Organisations all around us, large and small, are adopting or planning to move to Kubernetes. As number of Kubernetes installations grow, the security concerts are going as well.
Thankfully recently NSA published a guide to harden Kubernetes installations. This guide outlines a wide range of important security practices - and can easily be used as a reference for Kubernetes deployments. Here is the Hardening Guide if you're interested in the whole document.
However, the document is more than 50 pages long and depending on reading speed it may need few days to few weeks of reading.
In this post, I attempt to provide a gentle introduction to the paper. We'll take a look at some of the most important security concerns and their remedies, as per the document. Idea is to provide our readers a high level overview and perhaps a checklist of importants aspects to cover when looking at securing a Kubernetes cluster.
The document talks about three broad areas for potential compromise in Kubernetes ecosystem - Supply Chain Risks, Malicious Threat Actors, and Insider Threats.
Supply chain risks essentially mean compromised components of the Kubernetes ecosystem, i.e. containers or underlying infrastructure components. Malicious threat actors are external agents or agencies that are interested in exploiting data or compute from your Kubernetes cluster. Finally insider threats are when access privileges given to an internal user is leveraged knowingly or unknowingly for malicious intents.
Supply chain risks are most tricky to mitigate, since the attack surface area is too wide. Attacker can compromise a single element in the entire ecosystem and be able to exploit the cluster. Typical entry points include third party software and vendors used to create / manage the cluster.
It is important to note here that whatever be attacker's entry point - target is generally get access to critical data. So, fixing the data access points is the preferred approach.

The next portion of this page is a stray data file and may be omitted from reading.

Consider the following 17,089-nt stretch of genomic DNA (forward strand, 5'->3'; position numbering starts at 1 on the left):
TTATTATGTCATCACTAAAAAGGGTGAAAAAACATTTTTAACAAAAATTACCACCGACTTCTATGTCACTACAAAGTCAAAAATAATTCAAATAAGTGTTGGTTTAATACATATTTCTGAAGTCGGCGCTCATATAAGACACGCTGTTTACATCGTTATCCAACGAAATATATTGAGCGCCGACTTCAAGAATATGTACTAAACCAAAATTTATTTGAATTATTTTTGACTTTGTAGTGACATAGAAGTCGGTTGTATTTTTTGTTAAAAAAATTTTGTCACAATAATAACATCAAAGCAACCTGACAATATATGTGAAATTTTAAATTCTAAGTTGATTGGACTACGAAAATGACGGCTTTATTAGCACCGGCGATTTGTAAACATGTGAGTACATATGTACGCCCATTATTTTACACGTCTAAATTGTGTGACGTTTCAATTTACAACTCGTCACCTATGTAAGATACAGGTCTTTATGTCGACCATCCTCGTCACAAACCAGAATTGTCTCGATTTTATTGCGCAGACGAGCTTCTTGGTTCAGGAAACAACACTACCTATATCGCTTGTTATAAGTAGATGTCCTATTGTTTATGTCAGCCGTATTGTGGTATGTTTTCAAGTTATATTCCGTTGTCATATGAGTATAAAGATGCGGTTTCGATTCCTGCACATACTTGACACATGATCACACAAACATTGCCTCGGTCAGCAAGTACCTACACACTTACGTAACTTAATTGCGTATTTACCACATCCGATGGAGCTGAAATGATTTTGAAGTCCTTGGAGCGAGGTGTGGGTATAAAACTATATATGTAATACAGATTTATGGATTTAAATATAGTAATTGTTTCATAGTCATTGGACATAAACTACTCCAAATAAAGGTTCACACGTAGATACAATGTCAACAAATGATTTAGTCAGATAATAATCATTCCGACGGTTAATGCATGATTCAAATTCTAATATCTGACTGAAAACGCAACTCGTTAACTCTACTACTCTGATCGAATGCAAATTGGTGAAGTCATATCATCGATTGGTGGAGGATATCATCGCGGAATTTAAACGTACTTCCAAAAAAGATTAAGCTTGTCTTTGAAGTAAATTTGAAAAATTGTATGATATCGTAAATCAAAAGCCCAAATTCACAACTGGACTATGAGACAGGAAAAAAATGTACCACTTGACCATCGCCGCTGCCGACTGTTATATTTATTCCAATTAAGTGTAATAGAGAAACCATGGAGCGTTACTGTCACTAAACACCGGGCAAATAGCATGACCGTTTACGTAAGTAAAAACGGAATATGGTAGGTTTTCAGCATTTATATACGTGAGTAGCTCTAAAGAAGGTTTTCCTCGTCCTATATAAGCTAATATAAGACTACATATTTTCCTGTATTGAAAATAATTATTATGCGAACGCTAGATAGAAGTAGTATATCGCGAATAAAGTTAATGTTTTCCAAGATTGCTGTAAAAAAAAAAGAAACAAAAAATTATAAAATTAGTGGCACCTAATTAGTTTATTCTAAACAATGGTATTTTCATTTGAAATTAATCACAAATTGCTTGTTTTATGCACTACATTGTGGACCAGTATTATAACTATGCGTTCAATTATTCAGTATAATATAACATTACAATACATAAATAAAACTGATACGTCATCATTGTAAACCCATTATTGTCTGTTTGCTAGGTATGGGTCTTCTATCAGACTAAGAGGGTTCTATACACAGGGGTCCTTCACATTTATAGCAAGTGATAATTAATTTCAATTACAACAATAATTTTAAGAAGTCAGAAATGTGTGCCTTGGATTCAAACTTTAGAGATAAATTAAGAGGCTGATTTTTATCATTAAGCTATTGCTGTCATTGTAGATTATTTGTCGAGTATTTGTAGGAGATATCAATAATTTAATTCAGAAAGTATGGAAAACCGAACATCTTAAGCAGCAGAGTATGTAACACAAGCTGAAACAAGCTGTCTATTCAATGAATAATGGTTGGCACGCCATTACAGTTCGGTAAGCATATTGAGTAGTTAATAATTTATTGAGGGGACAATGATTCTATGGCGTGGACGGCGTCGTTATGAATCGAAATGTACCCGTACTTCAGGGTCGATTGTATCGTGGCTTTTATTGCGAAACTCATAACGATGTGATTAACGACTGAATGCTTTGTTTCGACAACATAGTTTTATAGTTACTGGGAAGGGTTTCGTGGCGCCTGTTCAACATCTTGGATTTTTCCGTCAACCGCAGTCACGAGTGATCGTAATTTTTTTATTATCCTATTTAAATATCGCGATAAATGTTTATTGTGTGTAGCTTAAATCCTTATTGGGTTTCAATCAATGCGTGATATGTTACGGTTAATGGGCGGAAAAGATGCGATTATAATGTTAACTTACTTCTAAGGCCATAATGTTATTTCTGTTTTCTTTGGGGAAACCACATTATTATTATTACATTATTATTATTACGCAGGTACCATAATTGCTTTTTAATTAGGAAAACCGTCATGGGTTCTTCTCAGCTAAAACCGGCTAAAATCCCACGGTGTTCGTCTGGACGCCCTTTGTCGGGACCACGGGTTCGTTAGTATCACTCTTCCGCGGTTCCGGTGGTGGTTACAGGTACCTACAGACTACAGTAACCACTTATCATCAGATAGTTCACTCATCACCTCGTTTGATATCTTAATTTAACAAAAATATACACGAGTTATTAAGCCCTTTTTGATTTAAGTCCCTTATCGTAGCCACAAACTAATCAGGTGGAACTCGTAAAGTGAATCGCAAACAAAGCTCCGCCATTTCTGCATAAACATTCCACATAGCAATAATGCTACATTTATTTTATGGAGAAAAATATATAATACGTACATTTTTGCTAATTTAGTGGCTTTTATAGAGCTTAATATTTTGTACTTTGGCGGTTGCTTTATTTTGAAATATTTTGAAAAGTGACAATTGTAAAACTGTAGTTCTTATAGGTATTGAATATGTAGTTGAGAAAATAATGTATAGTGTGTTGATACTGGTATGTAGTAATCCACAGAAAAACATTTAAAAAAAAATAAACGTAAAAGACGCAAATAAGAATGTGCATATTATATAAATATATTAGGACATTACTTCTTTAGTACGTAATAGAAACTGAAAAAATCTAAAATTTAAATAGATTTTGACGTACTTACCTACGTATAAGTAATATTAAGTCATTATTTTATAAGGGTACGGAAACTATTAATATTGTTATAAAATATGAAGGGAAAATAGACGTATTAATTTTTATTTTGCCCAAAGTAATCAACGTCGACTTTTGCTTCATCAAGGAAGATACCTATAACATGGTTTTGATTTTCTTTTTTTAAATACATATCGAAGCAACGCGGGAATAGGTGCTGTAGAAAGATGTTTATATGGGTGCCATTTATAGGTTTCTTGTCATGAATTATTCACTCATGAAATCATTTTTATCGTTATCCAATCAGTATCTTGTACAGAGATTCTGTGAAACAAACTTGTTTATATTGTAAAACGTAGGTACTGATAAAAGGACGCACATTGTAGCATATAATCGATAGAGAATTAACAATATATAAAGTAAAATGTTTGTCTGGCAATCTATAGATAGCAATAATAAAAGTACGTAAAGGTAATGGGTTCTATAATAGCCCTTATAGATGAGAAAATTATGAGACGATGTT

Below is the high level list of patterns and fixes as recommended by the paper.
Kubernetes Pod security
- Use containers built to run applications as non-root users.
- Where possible, run containers with immutable file systems.
- Scan container images for possible vulnerabilities or misconfigurations.
- Use a Pod Security Policy to enforce a minimum level of security including:
- Preventing privileged containers.
- Denying container features frequently exploited to breakout, such as hostPID, hostIPC, hostNetwork, allowedHostPath.
- Rejecting containers that execute as the root user or allow elevation to root
hardening applications against exploitation using security services such as SELinux®, AppArmor®, and seccomp.
Network separation and hardening
- Lock down access to control plane nodes using a firewall and role-based access control (RBAC).
- Further limit access to the Kubernetes etcd server.
- Configure control plane components to use authenticated, encrypted communications using Transport Layer Security (TLS) certificates.
- Set up network policies to isolate resources. Pods and services in different namespaces can still communicate with each other unless additional separation is enforced, such as network policies.
- Place all credentials and sensitive information in Kubernetes Secrets rather than in configuration files. Encrypt Secrets using a strong encryption method.
Authentication and authorization
- Disable anonymous login (enabled by default).
- Use strong user authentication.
- Create RBAC policies to limit administrator, user, and service account activity.
- Enable audit logging (disabled by default).
- Persist logs to ensure availability in the case of node, Pod, or container level failure.
- Configure a metrics logger.
Upgrading and application security practices
- Immediately apply security patches and updates.
- Perform periodic vulnerability scans and penetration tests.
- Remove components from the environment when they are no longer needed.